There were two issues before the court:

1. Whether the CFPB is constitutional as it is currently structured, which raises a separation of powers issue: The district court deferred a decision on this issue until a federal appellate court in Washington, D.C. decides the same issue in an important case pending before that court (PHH Mortgage v. CFPB).

2. Whether CFPB Director Richard Cordray’s actions taken while he was a recess appointee (before the Senate confirmed him) were valid: The district court held that Director Cordray’s actions while a recess appointee were valid, because after he was confirmed by the Senate, he ratified his earlier actions in a notice filed in the Federal Register.

While the second issue was a loss for the banking industry, the decision on the first issue is yet to be decided, which makes the PHH Mortgage vs. the CFPB case filed last October a important case to continue to monitor.

If you are interested in or have any questions about the above cases, please join the monthly ABIA CFPB Task Force call.

Wednesday, July 13, 2016

Nichols Brings Message of Fintech Innovation, Partnership to the Hill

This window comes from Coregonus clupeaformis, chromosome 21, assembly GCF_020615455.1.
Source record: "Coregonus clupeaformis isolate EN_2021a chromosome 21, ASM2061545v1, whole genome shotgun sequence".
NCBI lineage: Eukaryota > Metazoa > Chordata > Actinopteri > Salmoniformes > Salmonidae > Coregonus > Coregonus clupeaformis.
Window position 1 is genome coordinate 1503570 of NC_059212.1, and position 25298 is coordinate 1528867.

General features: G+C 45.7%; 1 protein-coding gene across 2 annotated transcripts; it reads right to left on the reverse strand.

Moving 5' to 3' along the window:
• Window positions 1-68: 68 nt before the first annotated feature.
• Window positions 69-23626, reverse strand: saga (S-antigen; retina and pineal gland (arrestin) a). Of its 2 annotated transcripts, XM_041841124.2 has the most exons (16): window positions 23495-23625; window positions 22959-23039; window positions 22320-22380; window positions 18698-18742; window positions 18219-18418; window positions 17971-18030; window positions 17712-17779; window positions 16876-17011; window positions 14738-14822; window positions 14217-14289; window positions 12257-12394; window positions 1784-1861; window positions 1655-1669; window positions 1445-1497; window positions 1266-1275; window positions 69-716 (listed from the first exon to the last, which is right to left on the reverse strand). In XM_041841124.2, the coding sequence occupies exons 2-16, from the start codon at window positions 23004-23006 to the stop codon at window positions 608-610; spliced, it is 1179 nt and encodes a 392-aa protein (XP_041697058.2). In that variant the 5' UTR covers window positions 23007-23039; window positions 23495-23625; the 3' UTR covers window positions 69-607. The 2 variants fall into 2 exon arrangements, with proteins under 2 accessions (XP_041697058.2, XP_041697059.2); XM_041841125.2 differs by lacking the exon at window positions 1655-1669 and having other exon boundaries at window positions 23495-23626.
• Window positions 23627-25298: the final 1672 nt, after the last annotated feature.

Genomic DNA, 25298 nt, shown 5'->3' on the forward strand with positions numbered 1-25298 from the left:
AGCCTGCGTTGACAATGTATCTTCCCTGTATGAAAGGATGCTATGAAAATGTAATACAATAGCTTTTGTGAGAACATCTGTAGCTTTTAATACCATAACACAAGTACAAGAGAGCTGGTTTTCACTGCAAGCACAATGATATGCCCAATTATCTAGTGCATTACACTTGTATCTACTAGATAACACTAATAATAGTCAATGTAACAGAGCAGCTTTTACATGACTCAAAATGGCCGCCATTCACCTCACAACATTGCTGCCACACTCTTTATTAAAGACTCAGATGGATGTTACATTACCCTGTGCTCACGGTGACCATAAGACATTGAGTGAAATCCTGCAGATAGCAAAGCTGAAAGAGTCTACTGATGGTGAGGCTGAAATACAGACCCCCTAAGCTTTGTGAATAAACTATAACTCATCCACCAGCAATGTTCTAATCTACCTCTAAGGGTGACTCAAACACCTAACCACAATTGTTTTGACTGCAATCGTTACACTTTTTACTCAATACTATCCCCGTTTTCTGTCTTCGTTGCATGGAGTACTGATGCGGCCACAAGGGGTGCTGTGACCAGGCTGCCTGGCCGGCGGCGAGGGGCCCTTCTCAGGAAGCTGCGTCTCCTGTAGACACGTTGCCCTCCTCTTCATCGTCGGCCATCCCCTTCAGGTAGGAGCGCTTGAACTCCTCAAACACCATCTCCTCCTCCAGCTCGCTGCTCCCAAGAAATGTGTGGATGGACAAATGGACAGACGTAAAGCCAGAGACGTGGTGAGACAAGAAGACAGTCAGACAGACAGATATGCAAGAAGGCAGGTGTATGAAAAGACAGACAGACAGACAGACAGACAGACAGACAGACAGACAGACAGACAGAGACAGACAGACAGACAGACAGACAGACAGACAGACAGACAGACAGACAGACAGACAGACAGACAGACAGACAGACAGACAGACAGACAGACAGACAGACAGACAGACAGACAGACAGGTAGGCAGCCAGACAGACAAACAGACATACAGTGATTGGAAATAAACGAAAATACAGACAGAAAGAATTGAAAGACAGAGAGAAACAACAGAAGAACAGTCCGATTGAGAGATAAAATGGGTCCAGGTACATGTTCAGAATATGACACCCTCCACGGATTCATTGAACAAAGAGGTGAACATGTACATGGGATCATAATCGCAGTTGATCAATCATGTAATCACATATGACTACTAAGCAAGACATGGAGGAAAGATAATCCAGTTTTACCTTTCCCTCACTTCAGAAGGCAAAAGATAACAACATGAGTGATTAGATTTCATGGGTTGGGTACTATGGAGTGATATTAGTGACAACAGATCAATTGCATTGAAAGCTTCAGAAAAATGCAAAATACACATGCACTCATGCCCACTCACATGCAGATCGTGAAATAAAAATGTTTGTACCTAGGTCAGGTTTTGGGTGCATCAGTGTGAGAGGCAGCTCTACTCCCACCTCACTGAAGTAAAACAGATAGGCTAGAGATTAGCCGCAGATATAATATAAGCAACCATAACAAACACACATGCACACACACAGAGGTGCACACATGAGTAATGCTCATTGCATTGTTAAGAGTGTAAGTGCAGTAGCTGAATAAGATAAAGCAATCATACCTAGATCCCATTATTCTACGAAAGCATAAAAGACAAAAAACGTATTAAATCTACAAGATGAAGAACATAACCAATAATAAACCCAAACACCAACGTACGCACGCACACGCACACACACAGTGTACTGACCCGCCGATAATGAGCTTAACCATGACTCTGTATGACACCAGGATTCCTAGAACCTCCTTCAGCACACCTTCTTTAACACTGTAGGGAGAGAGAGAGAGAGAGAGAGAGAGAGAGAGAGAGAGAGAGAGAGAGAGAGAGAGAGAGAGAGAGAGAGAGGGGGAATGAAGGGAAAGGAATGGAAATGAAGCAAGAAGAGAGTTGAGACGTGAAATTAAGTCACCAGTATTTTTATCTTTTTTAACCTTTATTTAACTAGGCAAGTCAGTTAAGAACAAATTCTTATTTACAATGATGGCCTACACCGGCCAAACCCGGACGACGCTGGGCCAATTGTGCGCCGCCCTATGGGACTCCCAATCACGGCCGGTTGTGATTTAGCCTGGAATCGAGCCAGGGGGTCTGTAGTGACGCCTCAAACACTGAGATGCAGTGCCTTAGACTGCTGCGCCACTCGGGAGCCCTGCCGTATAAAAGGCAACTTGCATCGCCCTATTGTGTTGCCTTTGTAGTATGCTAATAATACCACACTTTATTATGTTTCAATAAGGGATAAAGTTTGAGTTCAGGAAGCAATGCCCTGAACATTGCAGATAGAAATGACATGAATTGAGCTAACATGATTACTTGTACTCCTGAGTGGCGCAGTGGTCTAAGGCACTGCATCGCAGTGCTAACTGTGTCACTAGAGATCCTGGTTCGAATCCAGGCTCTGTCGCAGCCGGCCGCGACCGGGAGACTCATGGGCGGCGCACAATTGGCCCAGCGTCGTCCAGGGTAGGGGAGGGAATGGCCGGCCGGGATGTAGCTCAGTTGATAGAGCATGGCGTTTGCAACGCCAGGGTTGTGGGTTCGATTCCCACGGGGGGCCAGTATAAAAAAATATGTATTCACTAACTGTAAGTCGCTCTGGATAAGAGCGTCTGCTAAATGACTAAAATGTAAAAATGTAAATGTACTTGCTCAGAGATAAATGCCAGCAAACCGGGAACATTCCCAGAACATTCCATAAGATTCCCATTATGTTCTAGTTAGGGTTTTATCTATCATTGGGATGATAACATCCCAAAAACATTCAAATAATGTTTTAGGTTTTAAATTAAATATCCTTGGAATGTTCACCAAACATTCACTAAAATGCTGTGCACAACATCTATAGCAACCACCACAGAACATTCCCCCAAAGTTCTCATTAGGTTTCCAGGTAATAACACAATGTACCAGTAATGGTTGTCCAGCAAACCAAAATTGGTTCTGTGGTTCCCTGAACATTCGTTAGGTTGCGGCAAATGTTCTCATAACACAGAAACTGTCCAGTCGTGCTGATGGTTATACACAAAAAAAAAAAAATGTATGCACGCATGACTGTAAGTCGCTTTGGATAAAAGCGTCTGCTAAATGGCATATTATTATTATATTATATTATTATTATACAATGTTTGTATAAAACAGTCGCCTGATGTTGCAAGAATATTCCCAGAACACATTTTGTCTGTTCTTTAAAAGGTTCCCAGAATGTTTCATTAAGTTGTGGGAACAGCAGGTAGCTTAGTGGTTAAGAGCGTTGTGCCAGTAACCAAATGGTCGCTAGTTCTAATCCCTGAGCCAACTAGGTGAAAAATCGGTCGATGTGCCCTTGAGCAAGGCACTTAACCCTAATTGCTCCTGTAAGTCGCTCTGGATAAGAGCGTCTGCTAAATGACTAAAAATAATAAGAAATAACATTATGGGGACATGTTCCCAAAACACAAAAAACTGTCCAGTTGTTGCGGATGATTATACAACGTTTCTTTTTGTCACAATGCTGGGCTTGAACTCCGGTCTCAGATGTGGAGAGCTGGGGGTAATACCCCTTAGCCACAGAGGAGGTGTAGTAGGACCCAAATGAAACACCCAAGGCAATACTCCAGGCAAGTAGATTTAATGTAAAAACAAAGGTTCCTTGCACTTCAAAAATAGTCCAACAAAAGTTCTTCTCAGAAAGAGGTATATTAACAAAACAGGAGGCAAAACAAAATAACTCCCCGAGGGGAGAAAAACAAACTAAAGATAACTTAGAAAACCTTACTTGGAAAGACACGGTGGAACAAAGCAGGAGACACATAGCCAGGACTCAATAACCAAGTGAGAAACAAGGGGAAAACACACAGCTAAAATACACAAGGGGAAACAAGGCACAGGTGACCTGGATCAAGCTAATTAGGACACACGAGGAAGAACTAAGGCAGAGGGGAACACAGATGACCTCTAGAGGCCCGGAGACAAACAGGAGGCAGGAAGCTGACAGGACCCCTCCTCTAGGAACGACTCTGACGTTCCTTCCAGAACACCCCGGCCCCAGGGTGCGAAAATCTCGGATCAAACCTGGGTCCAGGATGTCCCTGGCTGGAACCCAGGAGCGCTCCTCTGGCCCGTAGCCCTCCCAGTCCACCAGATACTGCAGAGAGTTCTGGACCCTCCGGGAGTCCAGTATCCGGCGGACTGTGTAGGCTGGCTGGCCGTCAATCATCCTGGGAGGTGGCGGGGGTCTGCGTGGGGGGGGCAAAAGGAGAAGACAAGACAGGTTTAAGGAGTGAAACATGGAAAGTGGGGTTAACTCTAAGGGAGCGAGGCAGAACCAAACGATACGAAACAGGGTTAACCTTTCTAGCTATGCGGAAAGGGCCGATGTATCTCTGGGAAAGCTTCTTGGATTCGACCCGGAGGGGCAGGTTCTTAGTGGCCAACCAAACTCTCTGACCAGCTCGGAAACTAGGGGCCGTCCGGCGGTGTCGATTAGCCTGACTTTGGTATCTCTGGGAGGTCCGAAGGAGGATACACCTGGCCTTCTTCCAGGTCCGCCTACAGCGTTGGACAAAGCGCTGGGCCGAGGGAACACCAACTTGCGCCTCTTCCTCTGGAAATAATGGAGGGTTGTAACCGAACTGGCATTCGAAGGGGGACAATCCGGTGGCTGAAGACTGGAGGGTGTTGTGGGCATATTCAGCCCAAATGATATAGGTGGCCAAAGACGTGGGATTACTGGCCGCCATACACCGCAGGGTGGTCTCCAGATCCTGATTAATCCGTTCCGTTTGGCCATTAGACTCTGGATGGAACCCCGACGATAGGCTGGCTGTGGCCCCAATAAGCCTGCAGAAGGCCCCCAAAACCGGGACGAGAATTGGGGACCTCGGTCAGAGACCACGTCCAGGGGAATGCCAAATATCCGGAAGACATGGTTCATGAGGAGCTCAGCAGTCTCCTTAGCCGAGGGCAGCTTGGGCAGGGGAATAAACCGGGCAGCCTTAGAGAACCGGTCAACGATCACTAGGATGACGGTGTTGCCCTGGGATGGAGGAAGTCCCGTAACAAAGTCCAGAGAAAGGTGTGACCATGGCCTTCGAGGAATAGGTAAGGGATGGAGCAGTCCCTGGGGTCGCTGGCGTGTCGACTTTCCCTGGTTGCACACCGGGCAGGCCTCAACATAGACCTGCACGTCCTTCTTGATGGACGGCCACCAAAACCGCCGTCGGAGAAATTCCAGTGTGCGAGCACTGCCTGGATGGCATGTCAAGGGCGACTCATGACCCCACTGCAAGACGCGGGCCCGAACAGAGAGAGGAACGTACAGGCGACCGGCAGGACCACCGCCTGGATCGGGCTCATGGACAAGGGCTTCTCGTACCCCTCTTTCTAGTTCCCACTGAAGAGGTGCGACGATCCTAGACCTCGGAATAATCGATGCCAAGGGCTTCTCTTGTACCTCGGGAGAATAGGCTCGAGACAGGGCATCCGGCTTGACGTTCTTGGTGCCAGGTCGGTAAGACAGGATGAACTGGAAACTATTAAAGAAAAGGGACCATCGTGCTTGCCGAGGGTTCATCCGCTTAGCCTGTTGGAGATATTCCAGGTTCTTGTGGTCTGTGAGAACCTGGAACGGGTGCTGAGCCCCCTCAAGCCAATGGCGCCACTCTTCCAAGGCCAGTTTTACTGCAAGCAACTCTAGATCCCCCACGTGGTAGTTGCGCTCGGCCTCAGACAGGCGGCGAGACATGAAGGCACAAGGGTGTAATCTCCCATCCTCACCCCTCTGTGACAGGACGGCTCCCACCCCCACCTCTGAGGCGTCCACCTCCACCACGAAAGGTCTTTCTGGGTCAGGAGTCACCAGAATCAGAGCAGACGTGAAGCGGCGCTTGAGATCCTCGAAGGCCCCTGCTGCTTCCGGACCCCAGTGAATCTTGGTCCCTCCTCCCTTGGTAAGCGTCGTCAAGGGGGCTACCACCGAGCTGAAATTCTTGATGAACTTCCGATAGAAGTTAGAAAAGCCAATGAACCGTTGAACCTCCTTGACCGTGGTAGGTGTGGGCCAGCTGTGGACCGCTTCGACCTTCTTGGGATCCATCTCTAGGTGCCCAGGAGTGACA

Banks are aggressively innovating and partnering with financial technology startups, but Congress and regulatory agencies could do more to promote “innovation-forward” policies, ABA President and CEO Rob Nichols told the House Financial Services Committee yesterday.

As the only representative of the banking industry testifying at the hearing, Nichols explained that banks continue to build on their history of technological innovation, and that many are currently partnering with nonbank fintech companies to bring their customers the latest tech through trusted and secure bank channels.

“When banks innovate and partner with startups to deliver new technologies, their customers win,” he said. “Banks have a long history of serving customers' needs and have established trusted relationships. These relationships are backed by a culture of compliance and regulatory oversight that ensures customers are protected.”

Nichols emphasized the win-win nature of fintech partnerships for banks, nonbanks and customers alike. Banks provide a trusted customer relationship, strong community presence and stable deposit funding, while customers get access to the most innovative technologies -- whether or not they emerged from a bank.

To help foster these partnerships, Nichols urged Congress and regulators to ensure that regulation is focused on activities, not charter type; to update laws and rules to reflect present-day and future technologies; and to provide a regulatory “greenhouse” for testing new fintech products.

Read the Testimony.